Beetles (Geotrupidae, from Greek geos, earth and trypetes, drilling) are beetles family. They are generally called fertilizers or dung beetles.
Most of them dug out corridors, tunnels and nests in the country where they lay their eggs and larvae. They are typically saprophagous, supplying their nests with leaf litter (often rotting), occasionally copropagous. They lay the eggs in or below the source of their future food, which they buried in the ground and developing larvae then feed on these supplies. Corridors of some species reach as deep as 2 meters.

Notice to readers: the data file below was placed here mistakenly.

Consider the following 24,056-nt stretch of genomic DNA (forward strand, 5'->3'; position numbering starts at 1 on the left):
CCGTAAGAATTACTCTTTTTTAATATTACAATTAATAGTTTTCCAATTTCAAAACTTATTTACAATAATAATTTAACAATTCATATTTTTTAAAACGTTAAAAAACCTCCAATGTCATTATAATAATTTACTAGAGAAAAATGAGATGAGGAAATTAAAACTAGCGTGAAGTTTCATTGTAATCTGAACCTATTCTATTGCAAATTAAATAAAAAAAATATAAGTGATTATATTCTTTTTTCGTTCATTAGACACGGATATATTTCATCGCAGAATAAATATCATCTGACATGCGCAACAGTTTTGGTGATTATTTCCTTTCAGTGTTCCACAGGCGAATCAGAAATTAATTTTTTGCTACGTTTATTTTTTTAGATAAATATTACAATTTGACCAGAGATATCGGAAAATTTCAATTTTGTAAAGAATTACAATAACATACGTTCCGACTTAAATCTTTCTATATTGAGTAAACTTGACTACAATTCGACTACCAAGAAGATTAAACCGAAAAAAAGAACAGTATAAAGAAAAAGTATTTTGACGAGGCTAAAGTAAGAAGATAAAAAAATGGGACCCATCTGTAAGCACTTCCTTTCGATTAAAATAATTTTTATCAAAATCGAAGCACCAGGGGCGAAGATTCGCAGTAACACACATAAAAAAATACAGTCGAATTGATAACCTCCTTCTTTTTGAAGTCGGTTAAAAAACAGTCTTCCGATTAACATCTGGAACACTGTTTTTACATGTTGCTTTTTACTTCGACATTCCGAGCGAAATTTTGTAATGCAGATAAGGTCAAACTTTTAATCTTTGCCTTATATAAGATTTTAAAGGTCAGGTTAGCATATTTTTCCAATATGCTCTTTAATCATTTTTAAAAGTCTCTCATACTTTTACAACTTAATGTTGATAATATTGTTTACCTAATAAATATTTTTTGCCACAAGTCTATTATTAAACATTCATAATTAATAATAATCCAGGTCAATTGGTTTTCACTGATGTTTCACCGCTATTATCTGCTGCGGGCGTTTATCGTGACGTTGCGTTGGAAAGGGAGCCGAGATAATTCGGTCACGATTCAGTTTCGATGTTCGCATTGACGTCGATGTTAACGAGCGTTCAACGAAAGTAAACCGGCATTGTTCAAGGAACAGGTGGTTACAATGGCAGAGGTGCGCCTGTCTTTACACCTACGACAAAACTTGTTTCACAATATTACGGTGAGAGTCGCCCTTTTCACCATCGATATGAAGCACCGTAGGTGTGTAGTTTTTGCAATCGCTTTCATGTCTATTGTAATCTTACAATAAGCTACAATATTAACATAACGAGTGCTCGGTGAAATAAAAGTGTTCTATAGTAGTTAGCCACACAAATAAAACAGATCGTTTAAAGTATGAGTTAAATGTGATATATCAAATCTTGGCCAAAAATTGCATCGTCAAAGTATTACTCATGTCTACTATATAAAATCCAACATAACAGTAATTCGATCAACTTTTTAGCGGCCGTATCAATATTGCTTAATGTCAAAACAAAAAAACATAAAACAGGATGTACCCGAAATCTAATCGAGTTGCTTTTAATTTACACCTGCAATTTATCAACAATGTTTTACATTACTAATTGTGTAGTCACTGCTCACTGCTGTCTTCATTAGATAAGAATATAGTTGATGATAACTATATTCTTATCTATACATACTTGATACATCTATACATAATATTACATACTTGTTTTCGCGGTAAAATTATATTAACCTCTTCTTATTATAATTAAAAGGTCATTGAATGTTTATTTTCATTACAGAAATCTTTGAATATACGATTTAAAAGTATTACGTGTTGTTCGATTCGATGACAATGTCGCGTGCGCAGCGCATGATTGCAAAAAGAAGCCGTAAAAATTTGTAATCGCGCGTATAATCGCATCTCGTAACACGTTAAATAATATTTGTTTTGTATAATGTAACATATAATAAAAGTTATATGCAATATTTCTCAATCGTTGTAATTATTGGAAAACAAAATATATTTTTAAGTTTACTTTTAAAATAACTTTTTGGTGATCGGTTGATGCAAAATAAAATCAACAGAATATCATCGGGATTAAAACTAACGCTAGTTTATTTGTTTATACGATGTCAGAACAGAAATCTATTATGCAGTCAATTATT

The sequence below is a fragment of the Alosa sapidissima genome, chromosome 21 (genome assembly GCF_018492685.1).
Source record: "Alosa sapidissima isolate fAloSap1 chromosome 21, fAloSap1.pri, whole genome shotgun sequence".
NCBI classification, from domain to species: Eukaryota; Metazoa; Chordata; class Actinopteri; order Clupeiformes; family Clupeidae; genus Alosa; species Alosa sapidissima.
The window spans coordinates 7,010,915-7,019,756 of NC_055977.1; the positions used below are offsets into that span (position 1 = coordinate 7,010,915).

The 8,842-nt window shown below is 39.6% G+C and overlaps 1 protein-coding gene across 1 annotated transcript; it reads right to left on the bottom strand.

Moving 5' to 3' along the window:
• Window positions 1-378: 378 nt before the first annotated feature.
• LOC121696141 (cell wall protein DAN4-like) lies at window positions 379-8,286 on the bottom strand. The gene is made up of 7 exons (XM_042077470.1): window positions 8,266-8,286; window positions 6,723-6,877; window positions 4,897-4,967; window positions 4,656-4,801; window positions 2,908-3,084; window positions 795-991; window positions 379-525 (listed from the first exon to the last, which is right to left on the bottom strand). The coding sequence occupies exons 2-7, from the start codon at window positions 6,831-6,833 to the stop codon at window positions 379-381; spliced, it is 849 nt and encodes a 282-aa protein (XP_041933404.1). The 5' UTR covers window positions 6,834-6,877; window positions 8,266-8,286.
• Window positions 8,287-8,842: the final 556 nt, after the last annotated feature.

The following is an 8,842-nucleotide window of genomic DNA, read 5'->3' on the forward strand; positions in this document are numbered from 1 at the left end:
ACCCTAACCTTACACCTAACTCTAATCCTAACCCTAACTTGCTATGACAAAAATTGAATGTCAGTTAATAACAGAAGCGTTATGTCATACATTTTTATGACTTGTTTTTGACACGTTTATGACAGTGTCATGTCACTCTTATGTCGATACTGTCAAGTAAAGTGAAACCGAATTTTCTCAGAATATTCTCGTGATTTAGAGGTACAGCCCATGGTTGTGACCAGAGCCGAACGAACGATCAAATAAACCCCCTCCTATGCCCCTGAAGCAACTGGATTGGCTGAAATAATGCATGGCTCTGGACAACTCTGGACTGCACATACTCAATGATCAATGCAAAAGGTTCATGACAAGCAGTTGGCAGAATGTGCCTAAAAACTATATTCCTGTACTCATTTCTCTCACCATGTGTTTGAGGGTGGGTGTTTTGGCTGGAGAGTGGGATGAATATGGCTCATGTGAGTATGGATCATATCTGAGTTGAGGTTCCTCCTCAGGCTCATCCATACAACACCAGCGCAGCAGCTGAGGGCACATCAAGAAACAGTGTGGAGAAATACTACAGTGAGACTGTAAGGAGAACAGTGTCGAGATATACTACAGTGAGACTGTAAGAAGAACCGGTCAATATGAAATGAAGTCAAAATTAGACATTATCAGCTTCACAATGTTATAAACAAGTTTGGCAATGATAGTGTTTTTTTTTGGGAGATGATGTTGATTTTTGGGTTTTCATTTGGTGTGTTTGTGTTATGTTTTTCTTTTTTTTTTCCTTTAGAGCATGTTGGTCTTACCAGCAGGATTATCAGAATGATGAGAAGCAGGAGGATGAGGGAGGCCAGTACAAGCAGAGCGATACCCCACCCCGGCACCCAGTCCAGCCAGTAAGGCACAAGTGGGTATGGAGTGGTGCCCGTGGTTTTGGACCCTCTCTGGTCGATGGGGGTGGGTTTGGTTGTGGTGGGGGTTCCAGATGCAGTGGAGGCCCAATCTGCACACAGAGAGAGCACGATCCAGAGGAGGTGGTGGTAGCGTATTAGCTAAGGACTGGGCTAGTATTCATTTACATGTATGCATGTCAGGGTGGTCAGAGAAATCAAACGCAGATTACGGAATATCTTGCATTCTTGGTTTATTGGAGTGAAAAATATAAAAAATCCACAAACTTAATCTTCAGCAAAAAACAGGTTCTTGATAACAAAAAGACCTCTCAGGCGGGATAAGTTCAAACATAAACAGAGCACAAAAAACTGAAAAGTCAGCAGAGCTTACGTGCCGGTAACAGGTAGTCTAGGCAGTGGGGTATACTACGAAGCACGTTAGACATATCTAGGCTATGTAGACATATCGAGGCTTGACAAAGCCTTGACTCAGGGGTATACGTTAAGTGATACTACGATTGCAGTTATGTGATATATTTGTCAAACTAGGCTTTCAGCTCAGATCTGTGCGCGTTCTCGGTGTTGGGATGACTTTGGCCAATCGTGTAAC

Some species communicate by stridulation, rubbing certain parts of the body together.